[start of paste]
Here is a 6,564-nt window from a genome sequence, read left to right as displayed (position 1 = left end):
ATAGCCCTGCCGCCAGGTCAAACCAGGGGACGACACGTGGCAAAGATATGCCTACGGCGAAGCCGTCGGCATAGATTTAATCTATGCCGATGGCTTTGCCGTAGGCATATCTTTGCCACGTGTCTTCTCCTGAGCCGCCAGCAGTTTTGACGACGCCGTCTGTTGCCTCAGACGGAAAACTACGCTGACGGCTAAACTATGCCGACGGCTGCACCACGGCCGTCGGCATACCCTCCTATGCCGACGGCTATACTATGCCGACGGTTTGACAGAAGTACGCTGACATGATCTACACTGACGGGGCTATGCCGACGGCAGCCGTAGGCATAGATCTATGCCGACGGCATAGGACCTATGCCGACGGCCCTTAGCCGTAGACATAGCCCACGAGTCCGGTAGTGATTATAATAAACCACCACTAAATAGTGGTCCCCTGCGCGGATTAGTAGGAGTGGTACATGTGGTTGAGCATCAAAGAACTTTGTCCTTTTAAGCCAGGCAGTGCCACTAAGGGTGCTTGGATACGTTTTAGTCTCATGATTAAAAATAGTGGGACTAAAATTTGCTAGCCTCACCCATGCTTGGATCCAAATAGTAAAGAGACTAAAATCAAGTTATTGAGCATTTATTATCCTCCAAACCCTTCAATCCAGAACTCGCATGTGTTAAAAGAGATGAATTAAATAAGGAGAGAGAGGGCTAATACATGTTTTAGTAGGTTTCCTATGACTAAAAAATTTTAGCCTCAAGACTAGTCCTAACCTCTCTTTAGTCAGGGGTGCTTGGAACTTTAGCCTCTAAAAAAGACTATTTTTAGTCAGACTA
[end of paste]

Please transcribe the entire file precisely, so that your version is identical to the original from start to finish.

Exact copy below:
Here is a 6,564-nt window from a genome sequence, read left to right as displayed (position 1 = left end):
ATAGCCCTGCCGCCAGGTCAAACCAGGGGACGACACGTGGCAAAGATATGCCTACGGCGAAGCCGTCGGCATAGATTTAATCTATGCCGATGGCTTTGCCGTAGGCATATCTTTGCCACGTGTCTTCTCCTGAGCCGCCAGCAGTTTTGACGACGCCGTCTGTTGCCTCAGACGGAAAACTACGCTGACGGCTAAACTATGCCGACGGCTGCACCACGGCCGTCGGCATACCCTCCTATGCCGACGGCTATACTATGCCGACGGTTTGACAGAAGTACGCTGACATGATCTACACTGACGGGGCTATGCCGACGGCAGCCGTAGGCATAGATCTATGCCGACGGCATAGGACCTATGCCGACGGCCCTTAGCCGTAGACATAGCCCACGAGTCCGGTAGTGATTATAATAAACCACCACTAAATAGTGGTCCCCTGCGCGGATTAGTAGGAGTGGTACATGTGGTTGAGCATCAAAGAACTTTGTCCTTTTAAGCCAGGCAGTGCCACTAAGGGTGCTTGGATACGTTTTAGTCTCATGATTAAAAATAGTGGGACTAAAATTTGCTAGCCTCACCCATGCTTGGATCCAAATAGTAAAGAGACTAAAATCAAGTTATTGAGCATTTATTATCCTCCAAACCCTTCAATCCAGAACTCGCATGTGTTAAAAGAGATGAATTAAATAAGGAGAGAGAGGGCTAATACATGTTTTAGTAGGTTTCCTATGACTAAAAAATTTTAGCCTCAAGACTAGTCCTAACCTCTCTTTAGTCAGGGGTGCTTGGAACTTTAGCCTCTAAAAAAGACTATTTTTAGTCAGACTA